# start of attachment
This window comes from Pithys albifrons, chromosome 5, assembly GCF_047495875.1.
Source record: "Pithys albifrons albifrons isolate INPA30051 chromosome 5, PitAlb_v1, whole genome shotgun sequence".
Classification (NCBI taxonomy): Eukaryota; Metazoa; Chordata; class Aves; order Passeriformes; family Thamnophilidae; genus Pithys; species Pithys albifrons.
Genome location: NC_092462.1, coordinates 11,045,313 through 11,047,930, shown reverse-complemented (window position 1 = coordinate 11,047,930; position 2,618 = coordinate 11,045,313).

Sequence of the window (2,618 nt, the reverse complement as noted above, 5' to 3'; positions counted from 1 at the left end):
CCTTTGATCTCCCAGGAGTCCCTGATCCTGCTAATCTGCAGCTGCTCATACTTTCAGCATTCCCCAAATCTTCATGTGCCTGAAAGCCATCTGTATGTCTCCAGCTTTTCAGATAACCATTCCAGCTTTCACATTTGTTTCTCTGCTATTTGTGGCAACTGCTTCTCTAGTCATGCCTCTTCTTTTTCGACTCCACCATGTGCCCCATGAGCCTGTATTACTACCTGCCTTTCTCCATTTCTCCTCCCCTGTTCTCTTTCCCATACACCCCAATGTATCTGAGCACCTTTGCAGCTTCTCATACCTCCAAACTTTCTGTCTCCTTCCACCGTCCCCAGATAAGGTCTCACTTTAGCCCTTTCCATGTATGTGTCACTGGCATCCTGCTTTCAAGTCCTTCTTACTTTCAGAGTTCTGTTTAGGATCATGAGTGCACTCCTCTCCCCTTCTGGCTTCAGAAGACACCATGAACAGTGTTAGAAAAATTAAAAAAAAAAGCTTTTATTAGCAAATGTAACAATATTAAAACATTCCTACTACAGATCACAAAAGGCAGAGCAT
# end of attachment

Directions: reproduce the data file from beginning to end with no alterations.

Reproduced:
This window comes from Pithys albifrons, chromosome 5, assembly GCF_047495875.1.
Source record: "Pithys albifrons albifrons isolate INPA30051 chromosome 5, PitAlb_v1, whole genome shotgun sequence".
Classification (NCBI taxonomy): Eukaryota; Metazoa; Chordata; class Aves; order Passeriformes; family Thamnophilidae; genus Pithys; species Pithys albifrons.
Genome location: NC_092462.1, coordinates 11,045,313 through 11,047,930, shown reverse-complemented (window position 1 = coordinate 11,047,930; position 2,618 = coordinate 11,045,313).

Sequence of the window (2,618 nt, the reverse complement as noted above, 5' to 3'; positions counted from 1 at the left end):
CCTTTGATCTCCCAGGAGTCCCTGATCCTGCTAATCTGCAGCTGCTCATACTTTCAGCATTCCCCAAATCTTCATGTGCCTGAAAGCCATCTGTATGTCTCCAGCTTTTCAGATAACCATTCCAGCTTTCACATTTGTTTCTCTGCTATTTGTGGCAACTGCTTCTCTAGTCATGCCTCTTCTTTTTCGACTCCACCATGTGCCCCATGAGCCTGTATTACTACCTGCCTTTCTCCATTTCTCCTCCCCTGTTCTCTTTCCCATACACCCCAATGTATCTGAGCACCTTTGCAGCTTCTCATACCTCCAAACTTTCTGTCTCCTTCCACCGTCCCCAGATAAGGTCTCACTTTAGCCCTTTCCATGTATGTGTCACTGGCATCCTGCTTTCAAGTCCTTCTTACTTTCAGAGTTCTGTTTAGGATCATGAGTGCACTCCTCTCCCCTTCTGGCTTCAGAAGACACCATGAACAGTGTTAGAAAAATTAAAAAAAAAAGCTTTTATTAGCAAATGTAACAATATTAAAACATTCCTACTACAGATCACAAAAGGCAGAGCAT